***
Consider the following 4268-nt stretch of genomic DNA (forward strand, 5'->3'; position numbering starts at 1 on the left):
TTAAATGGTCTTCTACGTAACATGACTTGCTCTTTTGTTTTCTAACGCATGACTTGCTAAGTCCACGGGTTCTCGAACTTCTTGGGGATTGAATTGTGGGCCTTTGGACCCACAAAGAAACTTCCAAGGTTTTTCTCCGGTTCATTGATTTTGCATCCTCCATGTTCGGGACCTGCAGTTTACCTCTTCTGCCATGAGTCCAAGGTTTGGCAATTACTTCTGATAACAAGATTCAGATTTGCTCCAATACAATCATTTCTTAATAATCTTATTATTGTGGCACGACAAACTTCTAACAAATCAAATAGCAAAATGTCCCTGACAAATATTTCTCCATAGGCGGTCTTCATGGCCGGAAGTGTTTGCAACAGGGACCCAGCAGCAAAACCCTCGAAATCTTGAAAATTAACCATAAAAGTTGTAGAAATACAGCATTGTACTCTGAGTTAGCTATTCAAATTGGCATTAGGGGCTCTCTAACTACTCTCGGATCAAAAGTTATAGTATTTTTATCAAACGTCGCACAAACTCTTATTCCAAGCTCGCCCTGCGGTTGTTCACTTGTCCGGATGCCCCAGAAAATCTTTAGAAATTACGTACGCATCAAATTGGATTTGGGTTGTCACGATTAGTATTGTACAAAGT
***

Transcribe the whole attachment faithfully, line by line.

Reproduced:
Consider the following 4268-nt stretch of genomic DNA (forward strand, 5'->3'; position numbering starts at 1 on the left):
TTAAATGGTCTTCTACGTAACATGACTTGCTCTTTTGTTTTCTAACGCATGACTTGCTAAGTCCACGGGTTCTCGAACTTCTTGGGGATTGAATTGTGGGCCTTTGGACCCACAAAGAAACTTCCAAGGTTTTTCTCCGGTTCATTGATTTTGCATCCTCCATGTTCGGGACCTGCAGTTTACCTCTTCTGCCATGAGTCCAAGGTTTGGCAATTACTTCTGATAACAAGATTCAGATTTGCTCCAATACAATCATTTCTTAATAATCTTATTATTGTGGCACGACAAACTTCTAACAAATCAAATAGCAAAATGTCCCTGACAAATATTTCTCCATAGGCGGTCTTCATGGCCGGAAGTGTTTGCAACAGGGACCCAGCAGCAAAACCCTCGAAATCTTGAAAATTAACCATAAAAGTTGTAGAAATACAGCATTGTACTCTGAGTTAGCTATTCAAATTGGCATTAGGGGCTCTCTAACTACTCTCGGATCAAAAGTTATAGTATTTTTATCAAACGTCGCACAAACTCTTATTCCAAGCTCGCCCTGCGGTTGTTCACTTGTCCGGATGCCCCAGAAAATCTTTAGAAATTACGTACGCATCAAATTGGATTTGGGTTGTCACGATTAGTATTGTACAAAGT